Do pricey laptops really make sense?

Do pricey laptops mean more value for money?

Laptops have gotten cheaper for the consumers over the years. There remains a segment of business users who prefer to go for pricey laptops and still not indulge in gaming or video editing or any of the processor or graphics intensive tasks to fully leverage the power of their system. This article here does speak about just that. Apparently cheaper options are not value for money. I will explain why this piece appears more like a detailed advertisement for the hardware manufacturers than one to benefit readers who want to get the best out of their systems for the minimal cost. The question remains – do all pricey laptops really make sense?

Do pricey laptops offer more value for money

First let me debunk the fallacy of thinking that the more you pay the better you get. It may hold true for a number of models, but on the whole that is not a correlation. I will pick up some ultrabooks selling in the Indian market for this comparison. I will pick a few budget laptops that could easily meet the demands of the users anyway. This should settle the dispute on this point – the more money does not necessarily mean more value.

Let’s assume we have the average business user in mind. They form the biggest chunk of the market. What do they do basically? It’s office related work, some light music, a movie or two in flights or in travel and a lot of applications than can run in parallel. Monitor extension, a strong WiFi, long battery life and the weight become important.

So technically they will require the following –

  1. A decent display. It should have a decent viewing angle. But for office use, wide angles are really not all that required, unless you want others to see what you are doing all the time.
  2. A decent processor that handles multithreading well. Almost any processor today will do that fine.

iii. Some graphics power to power up any extra monitor you may hook it up to. This is obviously optional. All laptops now come with DVI or HDMI ports to extend their displays. Almost all inbuilt graphics adapters will do the job fine for work or even playing HD movies upto a resolution of 1080p. 4k resolutions may get tougher. But then you are buying a machine to do work.

  1. Good keyboard, wide touchpad and general ergonomics
  2. Light in weight and cool in use
  3. Powerful battery

Then there are the simple users who just browse the internet and play some casual games , video chat with friends and so on. They require no great computing power. The only power users would be the gamers. They will need pricey laptops, simply because there can never be truly cheaper computers with high end graphics cards, processors and motherboards in a small factor with a small price tag. So they can be left out of this discussion. Let’s get down and dirty.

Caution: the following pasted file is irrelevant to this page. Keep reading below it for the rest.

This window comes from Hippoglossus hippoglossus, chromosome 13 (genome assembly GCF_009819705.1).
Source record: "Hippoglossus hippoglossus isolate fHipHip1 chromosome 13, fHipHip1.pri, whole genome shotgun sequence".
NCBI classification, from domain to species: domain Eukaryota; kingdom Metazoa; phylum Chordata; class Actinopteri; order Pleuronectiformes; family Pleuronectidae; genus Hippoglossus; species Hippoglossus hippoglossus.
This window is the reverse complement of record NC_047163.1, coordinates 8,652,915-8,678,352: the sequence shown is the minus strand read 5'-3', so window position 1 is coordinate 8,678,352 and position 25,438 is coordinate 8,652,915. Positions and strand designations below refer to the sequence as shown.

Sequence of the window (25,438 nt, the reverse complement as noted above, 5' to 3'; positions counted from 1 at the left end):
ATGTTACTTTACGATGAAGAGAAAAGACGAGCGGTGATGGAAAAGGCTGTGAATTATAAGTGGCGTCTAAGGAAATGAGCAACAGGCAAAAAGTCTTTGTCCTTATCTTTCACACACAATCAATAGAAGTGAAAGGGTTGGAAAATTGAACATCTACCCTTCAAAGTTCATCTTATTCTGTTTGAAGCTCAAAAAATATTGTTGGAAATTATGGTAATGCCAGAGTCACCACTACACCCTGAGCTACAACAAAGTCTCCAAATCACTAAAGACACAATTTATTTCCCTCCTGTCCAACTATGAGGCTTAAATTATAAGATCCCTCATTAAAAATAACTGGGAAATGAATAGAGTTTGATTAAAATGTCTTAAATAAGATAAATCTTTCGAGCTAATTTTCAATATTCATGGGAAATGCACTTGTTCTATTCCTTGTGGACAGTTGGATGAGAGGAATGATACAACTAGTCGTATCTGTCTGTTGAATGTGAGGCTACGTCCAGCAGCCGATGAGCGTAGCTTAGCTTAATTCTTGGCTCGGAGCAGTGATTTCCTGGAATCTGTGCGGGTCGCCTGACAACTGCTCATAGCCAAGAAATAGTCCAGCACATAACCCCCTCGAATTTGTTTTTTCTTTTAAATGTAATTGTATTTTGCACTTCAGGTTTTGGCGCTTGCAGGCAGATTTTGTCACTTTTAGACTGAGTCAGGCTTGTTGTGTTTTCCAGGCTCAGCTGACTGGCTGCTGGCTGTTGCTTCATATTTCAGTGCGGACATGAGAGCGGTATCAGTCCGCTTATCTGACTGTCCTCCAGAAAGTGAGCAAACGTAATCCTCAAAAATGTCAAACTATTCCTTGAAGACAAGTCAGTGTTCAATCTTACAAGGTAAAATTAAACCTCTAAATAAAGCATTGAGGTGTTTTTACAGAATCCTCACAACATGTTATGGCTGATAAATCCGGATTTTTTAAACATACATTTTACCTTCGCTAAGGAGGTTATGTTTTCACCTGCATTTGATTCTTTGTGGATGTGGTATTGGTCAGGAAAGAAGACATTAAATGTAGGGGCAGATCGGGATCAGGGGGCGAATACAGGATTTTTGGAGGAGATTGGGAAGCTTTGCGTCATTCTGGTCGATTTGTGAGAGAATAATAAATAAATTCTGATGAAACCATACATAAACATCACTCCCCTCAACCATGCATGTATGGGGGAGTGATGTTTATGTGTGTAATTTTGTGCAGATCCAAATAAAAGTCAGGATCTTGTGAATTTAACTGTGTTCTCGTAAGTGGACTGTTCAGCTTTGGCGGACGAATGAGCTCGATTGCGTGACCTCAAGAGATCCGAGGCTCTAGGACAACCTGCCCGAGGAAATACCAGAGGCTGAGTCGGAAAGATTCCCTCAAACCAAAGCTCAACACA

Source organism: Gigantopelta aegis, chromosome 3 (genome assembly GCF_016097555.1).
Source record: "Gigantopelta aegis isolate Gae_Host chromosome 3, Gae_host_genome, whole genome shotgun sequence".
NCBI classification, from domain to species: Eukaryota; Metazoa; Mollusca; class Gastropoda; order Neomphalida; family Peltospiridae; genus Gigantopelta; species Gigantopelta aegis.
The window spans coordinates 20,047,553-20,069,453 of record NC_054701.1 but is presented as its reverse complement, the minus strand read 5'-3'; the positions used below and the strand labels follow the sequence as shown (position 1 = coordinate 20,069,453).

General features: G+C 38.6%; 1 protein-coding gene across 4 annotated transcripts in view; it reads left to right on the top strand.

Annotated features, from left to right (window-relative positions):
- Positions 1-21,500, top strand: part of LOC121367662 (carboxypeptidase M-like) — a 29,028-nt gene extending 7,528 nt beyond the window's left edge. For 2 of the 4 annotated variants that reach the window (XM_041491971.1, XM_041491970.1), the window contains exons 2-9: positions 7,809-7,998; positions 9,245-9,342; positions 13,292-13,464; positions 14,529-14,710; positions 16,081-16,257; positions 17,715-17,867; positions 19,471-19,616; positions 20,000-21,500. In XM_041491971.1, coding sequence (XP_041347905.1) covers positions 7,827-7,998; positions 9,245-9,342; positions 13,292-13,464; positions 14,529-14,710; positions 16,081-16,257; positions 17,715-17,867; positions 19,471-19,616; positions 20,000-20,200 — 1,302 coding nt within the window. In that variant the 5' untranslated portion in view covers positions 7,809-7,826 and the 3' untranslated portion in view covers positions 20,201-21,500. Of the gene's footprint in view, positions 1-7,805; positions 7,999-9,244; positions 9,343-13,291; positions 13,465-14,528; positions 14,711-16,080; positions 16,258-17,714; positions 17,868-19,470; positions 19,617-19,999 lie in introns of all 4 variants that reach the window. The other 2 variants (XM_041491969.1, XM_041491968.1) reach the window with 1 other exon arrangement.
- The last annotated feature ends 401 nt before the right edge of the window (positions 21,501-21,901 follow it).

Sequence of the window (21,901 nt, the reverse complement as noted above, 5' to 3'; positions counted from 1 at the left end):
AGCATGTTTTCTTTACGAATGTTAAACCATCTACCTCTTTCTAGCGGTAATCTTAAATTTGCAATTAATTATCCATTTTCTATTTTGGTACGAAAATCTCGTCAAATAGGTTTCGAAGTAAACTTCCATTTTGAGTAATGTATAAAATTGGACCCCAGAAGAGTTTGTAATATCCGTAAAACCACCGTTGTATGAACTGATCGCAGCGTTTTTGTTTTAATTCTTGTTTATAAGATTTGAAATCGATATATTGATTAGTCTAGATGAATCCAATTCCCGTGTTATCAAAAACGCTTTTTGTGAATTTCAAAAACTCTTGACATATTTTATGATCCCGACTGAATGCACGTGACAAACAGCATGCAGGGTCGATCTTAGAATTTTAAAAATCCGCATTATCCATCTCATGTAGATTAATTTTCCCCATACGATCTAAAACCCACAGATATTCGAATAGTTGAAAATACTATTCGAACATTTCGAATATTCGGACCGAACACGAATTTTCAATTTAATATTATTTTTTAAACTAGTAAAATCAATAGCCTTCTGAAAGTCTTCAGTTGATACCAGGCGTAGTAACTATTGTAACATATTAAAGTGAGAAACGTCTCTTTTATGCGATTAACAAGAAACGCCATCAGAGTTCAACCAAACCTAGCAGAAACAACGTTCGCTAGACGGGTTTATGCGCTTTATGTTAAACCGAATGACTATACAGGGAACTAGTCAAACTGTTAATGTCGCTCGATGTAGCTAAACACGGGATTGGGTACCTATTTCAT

Here’s the list of ultrabooks that are currently available on amazon in India right now. I am choosing the costlier ones. I will pick 3 for now.

Apple MacBook Pro MJLQ2HN/A @ Rs. 149,399.00

This beast packs a quad core Intel Core i7 processor clocking up to 3.6 GHz under Turbo Boost. It has 16 GB RAM, a 256 GB SSD Hard drive, Retina display with a 2880×1800 resolution and more. It does provide a lot of power. But does the price do justice to the specs at hand? Yes, if you want to see the corners of your fonts in great detail with your Retina Display and if you want to carry an external Hard drive with you all the time. Rest assured, the 256 GB SSD will be filled up pretty quickly. The ergonomics and look and feel of this machine is impossible to match, but the overall the price is simply excessive. Even then I would consider this to be more evenly price when compared to the monsters that are mentioned below.

Microsoft Surface Pro @ Rs. 144, 990.00

Ok. I understand this is a Surface device. And it packs a superb set of components in such a small size. But does it make any sense? Absolutely not. You are paying such a premium for a system that gives you only 8 GB of RAM. If you are multitasking or God forbid into any video editing, you will fall short soon enough. Heck, even photo editing will run into issues with Photoshop becoming sluggish to use. This is not surprising because the bulk of the price is for the premium processor you are getting. However, the i7 is in anycase not a huge boost over the Core i5. But hey, it has a ‘7’ to it, right? Check your CPU usage if you are using it. Let me know if it ever crosses over 50% and stays there for a minute. And I will change this post. The extra you pay is simply to show what computers will be capable of in the very near future – where portability will not mean compromising with quality. However, at this point – the Surface Pro is not easy to use nor carry. It gets hot while using and has other issues. You will be better off getting the iPad Air 2 instead if you really want to carry a tablet around. It will cost you only Rs. 35580 while you are at it. You can get one external keyboard cover with it to augment your needs. All well within Rs. 40,000.

Lenovo ThinkPad X1 Carbon 20A80056IG @ Rs. 179,500.00

An absolute beauty, this powerful machine is just 17 mm thick and weighs only 1.36 kg. But this is the best example, the absolute flagship of a fleet of systems that just should not exist. I mean look at the memory it gives. 8 GB. At this price! 256 GB SSD Hard Disk comes with it by default. Which means you will need another disk pretty soon. It comes with no DVD reader either, but that’s okay considering the fact that this is 2016. What is inexcusable is the price.